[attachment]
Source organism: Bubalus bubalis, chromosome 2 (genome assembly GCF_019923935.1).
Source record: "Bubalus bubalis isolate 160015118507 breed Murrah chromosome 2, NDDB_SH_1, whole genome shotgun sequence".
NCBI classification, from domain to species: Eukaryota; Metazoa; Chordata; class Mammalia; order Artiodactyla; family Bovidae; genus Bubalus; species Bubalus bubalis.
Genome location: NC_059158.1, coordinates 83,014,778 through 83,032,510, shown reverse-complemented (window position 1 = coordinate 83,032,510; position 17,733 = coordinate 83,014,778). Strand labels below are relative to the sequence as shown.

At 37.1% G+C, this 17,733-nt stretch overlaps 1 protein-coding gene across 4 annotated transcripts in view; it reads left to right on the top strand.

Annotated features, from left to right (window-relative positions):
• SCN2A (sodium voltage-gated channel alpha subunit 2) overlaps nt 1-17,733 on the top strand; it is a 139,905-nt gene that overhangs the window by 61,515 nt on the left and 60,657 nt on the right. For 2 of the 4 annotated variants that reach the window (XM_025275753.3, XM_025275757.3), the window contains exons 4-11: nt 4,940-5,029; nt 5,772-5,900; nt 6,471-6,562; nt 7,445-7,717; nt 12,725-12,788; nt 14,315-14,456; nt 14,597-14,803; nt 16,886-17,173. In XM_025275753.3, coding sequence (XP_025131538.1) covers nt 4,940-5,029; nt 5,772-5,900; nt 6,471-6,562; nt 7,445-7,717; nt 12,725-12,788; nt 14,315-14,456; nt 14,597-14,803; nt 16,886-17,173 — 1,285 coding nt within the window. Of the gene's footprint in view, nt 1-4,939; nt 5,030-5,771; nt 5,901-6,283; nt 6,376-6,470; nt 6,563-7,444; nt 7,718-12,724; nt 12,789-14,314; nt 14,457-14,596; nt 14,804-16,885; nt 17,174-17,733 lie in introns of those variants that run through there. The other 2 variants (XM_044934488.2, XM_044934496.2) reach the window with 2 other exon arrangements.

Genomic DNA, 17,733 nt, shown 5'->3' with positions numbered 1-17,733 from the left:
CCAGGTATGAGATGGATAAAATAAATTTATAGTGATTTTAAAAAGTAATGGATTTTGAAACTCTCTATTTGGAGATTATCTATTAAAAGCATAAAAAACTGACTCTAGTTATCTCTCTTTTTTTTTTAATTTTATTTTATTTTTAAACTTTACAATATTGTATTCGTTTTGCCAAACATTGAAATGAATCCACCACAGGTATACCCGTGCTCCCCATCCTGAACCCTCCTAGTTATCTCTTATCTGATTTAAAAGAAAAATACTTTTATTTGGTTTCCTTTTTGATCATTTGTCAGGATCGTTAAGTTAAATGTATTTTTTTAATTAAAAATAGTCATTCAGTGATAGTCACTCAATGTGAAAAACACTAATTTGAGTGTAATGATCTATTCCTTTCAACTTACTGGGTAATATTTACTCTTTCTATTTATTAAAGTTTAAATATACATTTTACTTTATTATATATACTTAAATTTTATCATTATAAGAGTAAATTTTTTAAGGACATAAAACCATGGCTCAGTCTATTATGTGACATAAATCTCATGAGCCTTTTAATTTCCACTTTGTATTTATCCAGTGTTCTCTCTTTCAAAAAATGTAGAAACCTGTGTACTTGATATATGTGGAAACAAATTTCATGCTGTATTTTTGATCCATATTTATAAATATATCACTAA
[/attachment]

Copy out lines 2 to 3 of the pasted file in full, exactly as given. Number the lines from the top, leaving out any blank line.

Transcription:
Source record: "Bubalus bubalis isolate 160015118507 breed Murrah chromosome 2, NDDB_SH_1, whole genome shotgun sequence".
NCBI classification, from domain to species: Eukaryota; Metazoa; Chordata; class Mammalia; order Artiodactyla; family Bovidae; genus Bubalus; species Bubalus bubalis.